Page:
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Family Law Journal: June 2014

Rebecca Stone reviews the case law relating to family businesses and the differing approaches taken by the courts to such assets

The question of how to deal with a shareholding in a private company following a divorce/dissolution can be tricky. Pre-White the courts tended to look at the income produced by the business/shareholding and consider what was available to meet ‘reasonable requirements’. Post-White the courts have had to consider how to adhere to the ‘yardstick of equality’ principle when some assets are tied up in a business.

Richard Adams considers applications for legal services orders and the guidance available from the courts

The decision of Mostyn J in Rubin v Rubin [2014] provides an invaluable and comprehensive overview of the principles to be applied by the courts when considering an application for a legal services order (referred to by Mostyn J in his judgment as a legal services payment order) under ss22ZA and 22ZB of the Matrimonial Causes Act 1973 (MCA 1973) and the equivalent provisions in Sch 5 to the Civil Partnership Act 2004.

In the first of a two-part analysis, Claire Glaister and Frances Bailey look at the prospects of success when seeking to set aside an order on the basis of non-disclosure

In what circumstances may a court exercise its discretion to set aside a consent order? The first part of the article considers non-disclosure and also touches on the procedural test for introducing fresh evidence and whether such evidence alone is a separate ground for setting aside a consent order.

KBW Chambers

Deborah Smithies and Olivia Checa-Dover discuss the Mental Capacity Act 2005 and concerns as to how it is working in practice

As the Mental Capacity Act 2005 (MCA 2005) approaches its tenth birthday, practitioners and politicians alike are taking stock. Is the MCA 2005 working as envisaged in practice? What pitfalls for practitioners have been revealed? And what, if anything, can be done to improve its operation?

Anthony Gold

Lehna Hewitt and Camilla Fusco set out the remedies available to step-parents in relation to children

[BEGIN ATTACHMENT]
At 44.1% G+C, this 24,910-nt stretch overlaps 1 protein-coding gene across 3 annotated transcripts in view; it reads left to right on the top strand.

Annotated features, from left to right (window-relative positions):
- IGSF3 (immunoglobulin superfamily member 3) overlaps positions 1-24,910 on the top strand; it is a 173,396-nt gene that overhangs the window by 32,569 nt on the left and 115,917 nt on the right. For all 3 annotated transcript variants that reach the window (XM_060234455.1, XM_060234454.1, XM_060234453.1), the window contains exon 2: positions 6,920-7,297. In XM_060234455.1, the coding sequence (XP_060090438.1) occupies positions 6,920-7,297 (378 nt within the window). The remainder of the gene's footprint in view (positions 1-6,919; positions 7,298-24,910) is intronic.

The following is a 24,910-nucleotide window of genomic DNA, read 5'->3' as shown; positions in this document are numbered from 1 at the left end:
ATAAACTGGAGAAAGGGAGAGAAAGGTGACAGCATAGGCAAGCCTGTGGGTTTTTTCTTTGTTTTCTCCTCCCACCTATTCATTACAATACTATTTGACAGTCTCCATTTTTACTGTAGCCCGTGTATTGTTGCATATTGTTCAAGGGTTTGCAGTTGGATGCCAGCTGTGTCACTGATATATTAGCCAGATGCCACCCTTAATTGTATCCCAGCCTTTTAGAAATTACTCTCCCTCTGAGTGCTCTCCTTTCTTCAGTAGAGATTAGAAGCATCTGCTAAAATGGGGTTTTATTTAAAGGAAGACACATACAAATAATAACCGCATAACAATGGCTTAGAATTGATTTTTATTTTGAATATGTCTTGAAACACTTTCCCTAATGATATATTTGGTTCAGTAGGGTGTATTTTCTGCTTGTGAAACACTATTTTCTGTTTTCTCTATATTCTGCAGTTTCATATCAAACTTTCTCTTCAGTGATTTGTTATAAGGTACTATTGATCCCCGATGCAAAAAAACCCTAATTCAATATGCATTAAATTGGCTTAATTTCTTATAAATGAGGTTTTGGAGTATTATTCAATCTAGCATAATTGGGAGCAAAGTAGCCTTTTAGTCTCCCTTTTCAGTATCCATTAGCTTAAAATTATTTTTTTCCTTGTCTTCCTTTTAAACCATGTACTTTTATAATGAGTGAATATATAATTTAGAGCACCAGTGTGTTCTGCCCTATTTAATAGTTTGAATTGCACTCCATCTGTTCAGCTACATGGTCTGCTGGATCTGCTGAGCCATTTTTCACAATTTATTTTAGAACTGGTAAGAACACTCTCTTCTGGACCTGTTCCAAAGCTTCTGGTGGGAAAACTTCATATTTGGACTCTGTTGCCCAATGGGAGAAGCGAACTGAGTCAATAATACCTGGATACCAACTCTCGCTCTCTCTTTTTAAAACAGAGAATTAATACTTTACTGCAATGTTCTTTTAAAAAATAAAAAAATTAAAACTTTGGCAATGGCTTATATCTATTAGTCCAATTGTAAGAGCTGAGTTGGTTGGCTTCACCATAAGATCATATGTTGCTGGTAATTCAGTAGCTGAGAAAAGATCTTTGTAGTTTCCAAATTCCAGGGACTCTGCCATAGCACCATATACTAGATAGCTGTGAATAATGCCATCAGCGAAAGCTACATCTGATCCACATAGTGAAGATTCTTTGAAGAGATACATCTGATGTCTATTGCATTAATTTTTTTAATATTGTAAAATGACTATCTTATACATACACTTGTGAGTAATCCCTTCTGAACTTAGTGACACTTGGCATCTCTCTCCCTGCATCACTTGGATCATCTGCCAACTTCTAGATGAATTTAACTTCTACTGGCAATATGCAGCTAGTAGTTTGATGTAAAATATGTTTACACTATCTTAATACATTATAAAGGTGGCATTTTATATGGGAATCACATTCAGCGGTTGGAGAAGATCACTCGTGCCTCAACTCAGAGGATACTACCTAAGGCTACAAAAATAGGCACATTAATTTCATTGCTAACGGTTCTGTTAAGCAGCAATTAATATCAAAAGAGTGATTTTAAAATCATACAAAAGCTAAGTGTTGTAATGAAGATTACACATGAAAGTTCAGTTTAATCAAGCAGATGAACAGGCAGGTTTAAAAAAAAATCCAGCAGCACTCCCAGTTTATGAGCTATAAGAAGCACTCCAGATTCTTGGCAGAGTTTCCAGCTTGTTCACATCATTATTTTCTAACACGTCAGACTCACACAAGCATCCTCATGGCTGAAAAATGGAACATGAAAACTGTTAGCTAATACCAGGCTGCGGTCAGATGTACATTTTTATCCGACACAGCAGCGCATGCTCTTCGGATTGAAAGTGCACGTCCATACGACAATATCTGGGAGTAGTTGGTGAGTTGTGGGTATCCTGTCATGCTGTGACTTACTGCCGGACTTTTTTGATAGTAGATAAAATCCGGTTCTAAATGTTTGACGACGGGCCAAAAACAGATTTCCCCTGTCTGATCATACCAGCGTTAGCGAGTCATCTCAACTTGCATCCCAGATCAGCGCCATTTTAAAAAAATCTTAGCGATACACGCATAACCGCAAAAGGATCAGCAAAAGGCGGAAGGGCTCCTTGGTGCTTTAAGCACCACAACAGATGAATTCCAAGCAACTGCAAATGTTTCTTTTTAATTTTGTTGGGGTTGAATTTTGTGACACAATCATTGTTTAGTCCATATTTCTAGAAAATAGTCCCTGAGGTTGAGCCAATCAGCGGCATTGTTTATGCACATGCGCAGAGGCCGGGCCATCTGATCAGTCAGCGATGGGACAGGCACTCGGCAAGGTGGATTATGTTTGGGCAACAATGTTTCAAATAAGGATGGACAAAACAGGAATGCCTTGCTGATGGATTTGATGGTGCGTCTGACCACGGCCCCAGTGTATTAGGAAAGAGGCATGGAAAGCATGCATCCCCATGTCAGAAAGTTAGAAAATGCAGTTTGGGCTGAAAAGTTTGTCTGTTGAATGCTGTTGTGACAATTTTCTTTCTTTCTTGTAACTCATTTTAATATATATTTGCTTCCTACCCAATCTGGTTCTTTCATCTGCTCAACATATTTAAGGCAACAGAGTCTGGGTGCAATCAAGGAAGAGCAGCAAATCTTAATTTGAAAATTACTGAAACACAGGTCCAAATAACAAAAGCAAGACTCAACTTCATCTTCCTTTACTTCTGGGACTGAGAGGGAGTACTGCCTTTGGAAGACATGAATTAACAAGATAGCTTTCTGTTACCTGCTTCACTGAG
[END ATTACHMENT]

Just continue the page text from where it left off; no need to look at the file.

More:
In a recent address to the Medico-Legal Northern Ireland Society, Lord Wilson of Culworth drew attention to the prevalence of blended families in modern society. He stated that partly due to divorce, the blended family often now replaces the nuclear family, and added that there were potential benefits to children learning from an early age ‘to cope with relationships in a mixed and wider family group’.

Withers LLP

Vanessa Mitchell examines the options available under the Insolvency Act 1986

Most family lawyers are familiar with the provisions in s37 of the Matrimonial Causes Act 1973 (MCA 1973) and applications for freezing injunctions where there is an intended disposition or transfer out of the jurisdiction with the intention of defeating a financial claim. But as family practitioners, we tend to shy away from the provisions of the Insolvency Act 1986 (IA 1986). The recent decision in B v IB (order to set aside disposition under Insolvency Act) [2013] may give us the confidence to use the additional remedies available under the IA 1986 when the circumstances of the case make it a useful option.

Rebecca Harling reports on the often vexing issue of the ownership of pets on relationship breakdown and the courts’ approach

A recent survey by the charity Dogs Trust highlighted that a fifth of separating couples found deciding who should keep the family pet as stressful as deciding where and with whom the children should live. Some couples have turned to mediation to reach an agreement about this issue. Pet owners are often very attached to their animals, who, in many cases, take on an almost childlike role within the family unit.